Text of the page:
‘Supporting disabled young people from adolescence to adulthood’

Transition

What Is Transition?

Professionals use the term ‘transition’ to describe the time in young people’s lives when they are moving toward adulthood and need to think about opportunities after they turn 18.

Transition begins when a young person reaches the age of 14, and ends when the young person has planned what to do next and moved on from school.

 

Why Is It Important To Start Thinking About Transition?

Families with disabled children often face additional challenges that may delay or limit the young person’s move towards independence. For any young person, with or without a disability, the process of growing up involves the gradual taking on of more and more responsibility for themselves.

Although this can be an exciting time, it is a challenge for any teenager, but for disabled young people and their families the move can seem particularly daunting.

Making sure that the changes involved in the transition process run smoothly is important for all concerned. Being a teenager should be a time of opportunity for young people and should be a positive experience as they take steps towards adulthood.

Kent County Council’s Transition Protocols

KCC has produced the following documents to help guide a young person and their family through these changes. They explain the different stages for the transition process and set out some of the things that young people, parents and carers can expect to happen and how they can be involved in all decision making processes.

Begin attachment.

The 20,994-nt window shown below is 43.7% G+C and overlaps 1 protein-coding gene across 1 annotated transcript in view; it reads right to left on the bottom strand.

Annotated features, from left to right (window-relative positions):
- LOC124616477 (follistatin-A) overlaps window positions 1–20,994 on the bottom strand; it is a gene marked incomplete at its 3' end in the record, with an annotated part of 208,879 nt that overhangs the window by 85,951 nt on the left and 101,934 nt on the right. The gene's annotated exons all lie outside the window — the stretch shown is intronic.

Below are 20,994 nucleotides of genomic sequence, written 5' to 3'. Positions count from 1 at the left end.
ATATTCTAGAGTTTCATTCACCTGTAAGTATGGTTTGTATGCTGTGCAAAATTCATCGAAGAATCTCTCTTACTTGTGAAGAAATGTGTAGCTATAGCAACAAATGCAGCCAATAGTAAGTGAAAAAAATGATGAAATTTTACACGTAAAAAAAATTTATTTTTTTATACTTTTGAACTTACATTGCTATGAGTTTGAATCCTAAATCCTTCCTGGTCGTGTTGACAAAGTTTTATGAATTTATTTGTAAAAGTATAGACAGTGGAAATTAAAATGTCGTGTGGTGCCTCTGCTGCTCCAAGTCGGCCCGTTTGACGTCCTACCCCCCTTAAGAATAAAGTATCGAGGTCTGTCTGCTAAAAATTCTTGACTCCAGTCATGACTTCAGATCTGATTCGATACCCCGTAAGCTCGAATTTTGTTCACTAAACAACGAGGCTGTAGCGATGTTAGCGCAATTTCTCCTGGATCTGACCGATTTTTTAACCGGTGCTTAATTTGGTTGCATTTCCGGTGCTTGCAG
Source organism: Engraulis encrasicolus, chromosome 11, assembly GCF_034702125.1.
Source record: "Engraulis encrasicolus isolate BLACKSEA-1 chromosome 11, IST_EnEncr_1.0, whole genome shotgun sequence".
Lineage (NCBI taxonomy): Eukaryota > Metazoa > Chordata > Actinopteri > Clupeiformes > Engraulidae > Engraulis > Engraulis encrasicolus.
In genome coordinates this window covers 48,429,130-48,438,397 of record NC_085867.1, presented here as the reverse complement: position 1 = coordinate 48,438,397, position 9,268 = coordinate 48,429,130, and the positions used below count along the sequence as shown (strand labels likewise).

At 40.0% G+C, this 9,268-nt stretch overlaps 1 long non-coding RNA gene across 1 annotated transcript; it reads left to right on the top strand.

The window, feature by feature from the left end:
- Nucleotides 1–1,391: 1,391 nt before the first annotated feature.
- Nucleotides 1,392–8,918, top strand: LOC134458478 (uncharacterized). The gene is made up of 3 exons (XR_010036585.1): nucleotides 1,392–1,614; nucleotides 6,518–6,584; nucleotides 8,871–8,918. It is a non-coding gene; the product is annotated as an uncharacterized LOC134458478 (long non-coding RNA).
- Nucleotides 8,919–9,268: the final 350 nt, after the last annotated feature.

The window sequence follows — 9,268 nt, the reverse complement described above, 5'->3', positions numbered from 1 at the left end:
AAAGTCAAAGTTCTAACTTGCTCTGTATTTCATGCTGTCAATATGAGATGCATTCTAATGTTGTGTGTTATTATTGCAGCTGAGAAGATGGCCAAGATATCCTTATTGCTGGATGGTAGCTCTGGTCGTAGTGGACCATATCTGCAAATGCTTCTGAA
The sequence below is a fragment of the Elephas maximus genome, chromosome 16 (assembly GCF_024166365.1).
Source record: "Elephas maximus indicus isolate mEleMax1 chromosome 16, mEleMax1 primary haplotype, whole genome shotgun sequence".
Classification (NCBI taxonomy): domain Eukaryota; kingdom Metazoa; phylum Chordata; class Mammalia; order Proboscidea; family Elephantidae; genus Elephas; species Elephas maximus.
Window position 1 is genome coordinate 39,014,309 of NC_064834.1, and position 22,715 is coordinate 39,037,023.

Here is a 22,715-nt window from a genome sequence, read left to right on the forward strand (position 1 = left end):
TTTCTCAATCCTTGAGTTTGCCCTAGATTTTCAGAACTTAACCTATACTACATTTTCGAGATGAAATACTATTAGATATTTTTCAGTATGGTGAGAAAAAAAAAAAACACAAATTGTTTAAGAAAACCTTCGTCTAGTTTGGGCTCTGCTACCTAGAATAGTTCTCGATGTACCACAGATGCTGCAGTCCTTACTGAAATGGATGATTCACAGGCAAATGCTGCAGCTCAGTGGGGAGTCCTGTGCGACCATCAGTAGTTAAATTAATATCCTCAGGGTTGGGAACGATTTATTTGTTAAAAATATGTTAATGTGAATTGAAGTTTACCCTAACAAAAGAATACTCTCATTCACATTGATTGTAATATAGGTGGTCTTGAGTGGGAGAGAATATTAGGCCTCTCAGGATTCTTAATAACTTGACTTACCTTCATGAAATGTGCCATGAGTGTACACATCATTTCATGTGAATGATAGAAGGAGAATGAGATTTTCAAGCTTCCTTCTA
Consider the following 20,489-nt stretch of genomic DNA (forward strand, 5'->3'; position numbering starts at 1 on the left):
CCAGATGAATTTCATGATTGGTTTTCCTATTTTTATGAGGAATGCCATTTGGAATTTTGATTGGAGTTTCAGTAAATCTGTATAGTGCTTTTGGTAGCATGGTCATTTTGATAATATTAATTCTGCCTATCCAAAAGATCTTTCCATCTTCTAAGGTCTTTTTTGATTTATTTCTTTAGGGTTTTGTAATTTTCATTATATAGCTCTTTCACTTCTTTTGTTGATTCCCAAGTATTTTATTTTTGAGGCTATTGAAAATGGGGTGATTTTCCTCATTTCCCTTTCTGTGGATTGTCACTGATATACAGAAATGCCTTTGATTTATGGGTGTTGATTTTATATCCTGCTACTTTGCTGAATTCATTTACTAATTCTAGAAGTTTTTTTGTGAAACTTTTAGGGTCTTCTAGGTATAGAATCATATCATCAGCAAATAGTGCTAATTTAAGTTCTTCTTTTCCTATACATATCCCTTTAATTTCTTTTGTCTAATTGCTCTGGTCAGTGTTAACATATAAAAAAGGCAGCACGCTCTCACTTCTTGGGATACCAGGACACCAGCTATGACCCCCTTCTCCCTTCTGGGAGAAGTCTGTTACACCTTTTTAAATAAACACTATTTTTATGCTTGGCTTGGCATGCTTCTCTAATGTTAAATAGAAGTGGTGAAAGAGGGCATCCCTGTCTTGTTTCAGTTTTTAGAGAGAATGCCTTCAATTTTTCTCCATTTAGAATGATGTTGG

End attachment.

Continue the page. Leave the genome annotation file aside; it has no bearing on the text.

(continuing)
The Move To Adulthood – Planning For The Future

https://shareweb.kent.gov.uk/Documents/education-and-learning/special-and-additional-education/reviewing-services-children-with-sen/sen_transition_easyread.pdf

Where To Go For Help ?

Children’s Social Services have responsibilities and contributions to the transition process. Part of this is:

  • To negotiate the involvement of, and eventual transfer to, Kent Adult Services.
  • To make sure there is a ‘seamless service’ which will both meet, need and ease the transition from child to adulthood.

Parents often face challenges or problems in supporting and preparing their children for an independent adult life and the transition to financial independence and independent living is not usually a single event.

Speak to your Social Worker about how they can help you manage the transition process, to ensure it happens as smoothly and stress free as possible.

Direct Payments During Transition

In some cases the young disabled person at age 16 or 17 may wish, as part of the transition to adulthood, to take control of part or all of the direct payments that have to date been managed by the person with parental responsibility. This can allow them to gain experience of managing direct payments in a gradual way prior to reaching adulthood.

Disabled 16 and 17-year-olds are entitled to take advantage of the flexibility of direct payments where this will safeguard and promote their welfare. Direct payments enable them to make more decisions for themselves and to provide opportunities for them to have more control over their lives.

Moving Towards Independence